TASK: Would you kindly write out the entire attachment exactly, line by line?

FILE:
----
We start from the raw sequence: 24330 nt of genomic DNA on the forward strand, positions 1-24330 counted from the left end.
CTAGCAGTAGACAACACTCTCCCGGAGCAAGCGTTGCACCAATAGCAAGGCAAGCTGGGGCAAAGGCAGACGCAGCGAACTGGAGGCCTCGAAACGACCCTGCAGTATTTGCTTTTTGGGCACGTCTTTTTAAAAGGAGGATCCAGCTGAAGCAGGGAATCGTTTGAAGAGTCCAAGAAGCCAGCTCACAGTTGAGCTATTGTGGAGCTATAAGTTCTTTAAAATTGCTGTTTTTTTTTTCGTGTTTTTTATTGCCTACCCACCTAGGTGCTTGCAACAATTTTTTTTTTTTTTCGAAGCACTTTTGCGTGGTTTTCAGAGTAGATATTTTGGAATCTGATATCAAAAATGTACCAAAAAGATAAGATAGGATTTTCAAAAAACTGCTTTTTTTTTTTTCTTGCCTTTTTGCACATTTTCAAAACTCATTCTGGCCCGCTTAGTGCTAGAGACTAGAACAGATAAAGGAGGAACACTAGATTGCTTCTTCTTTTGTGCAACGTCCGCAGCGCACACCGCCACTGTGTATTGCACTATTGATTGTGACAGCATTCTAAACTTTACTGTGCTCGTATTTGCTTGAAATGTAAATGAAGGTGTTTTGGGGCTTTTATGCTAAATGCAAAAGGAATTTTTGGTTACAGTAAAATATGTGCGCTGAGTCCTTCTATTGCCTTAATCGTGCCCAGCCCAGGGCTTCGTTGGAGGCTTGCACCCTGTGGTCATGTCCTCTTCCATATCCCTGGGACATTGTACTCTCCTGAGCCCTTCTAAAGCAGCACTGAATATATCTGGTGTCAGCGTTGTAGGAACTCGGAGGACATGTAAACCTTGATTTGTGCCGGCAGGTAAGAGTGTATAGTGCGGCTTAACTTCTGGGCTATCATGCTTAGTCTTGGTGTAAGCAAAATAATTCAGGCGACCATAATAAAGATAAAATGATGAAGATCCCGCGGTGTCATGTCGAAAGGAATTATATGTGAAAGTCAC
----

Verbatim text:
We start from the raw sequence: 24330 nt of genomic DNA on the forward strand, positions 1-24330 counted from the left end.
CTAGCAGTAGACAACACTCTCCCGGAGCAAGCGTTGCACCAATAGCAAGGCAAGCTGGGGCAAAGGCAGACGCAGCGAACTGGAGGCCTCGAAACGACCCTGCAGTATTTGCTTTTTGGGCACGTCTTTTTAAAAGGAGGATCCAGCTGAAGCAGGGAATCGTTTGAAGAGTCCAAGAAGCCAGCTCACAGTTGAGCTATTGTGGAGCTATAAGTTCTTTAAAATTGCTGTTTTTTTTTTCGTGTTTTTTATTGCCTACCCACCTAGGTGCTTGCAACAATTTTTTTTTTTTTTCGAAGCACTTTTGCGTGGTTTTCAGAGTAGATATTTTGGAATCTGATATCAAAAATGTACCAAAAAGATAAGATAGGATTTTCAAAAAACTGCTTTTTTTTTTTTCTTGCCTTTTTGCACATTTTCAAAACTCATTCTGGCCCGCTTAGTGCTAGAGACTAGAACAGATAAAGGAGGAACACTAGATTGCTTCTTCTTTTGTGCAACGTCCGCAGCGCACACCGCCACTGTGTATTGCACTATTGATTGTGACAGCATTCTAAACTTTACTGTGCTCGTATTTGCTTGAAATGTAAATGAAGGTGTTTTGGGGCTTTTATGCTAAATGCAAAAGGAATTTTTGGTTACAGTAAAATATGTGCGCTGAGTCCTTCTATTGCCTTAATCGTGCCCAGCCCAGGGCTTCGTTGGAGGCTTGCACCCTGTGGTCATGTCCTCTTCCATATCCCTGGGACATTGTACTCTCCTGAGCCCTTCTAAAGCAGCACTGAATATATCTGGTGTCAGCGTTGTAGGAACTCGGAGGACATGTAAACCTTGATTTGTGCCGGCAGGTAAGAGTGTATAGTGCGGCTTAACTTCTGGGCTATCATGCTTAGTCTTGGTGTAAGCAAAATAATTCAGGCGACCATAATAAAGATAAAATGATGAAGATCCCGCGGTGTCATGTCGAAAGGAATTATATGTGAAAGTCAC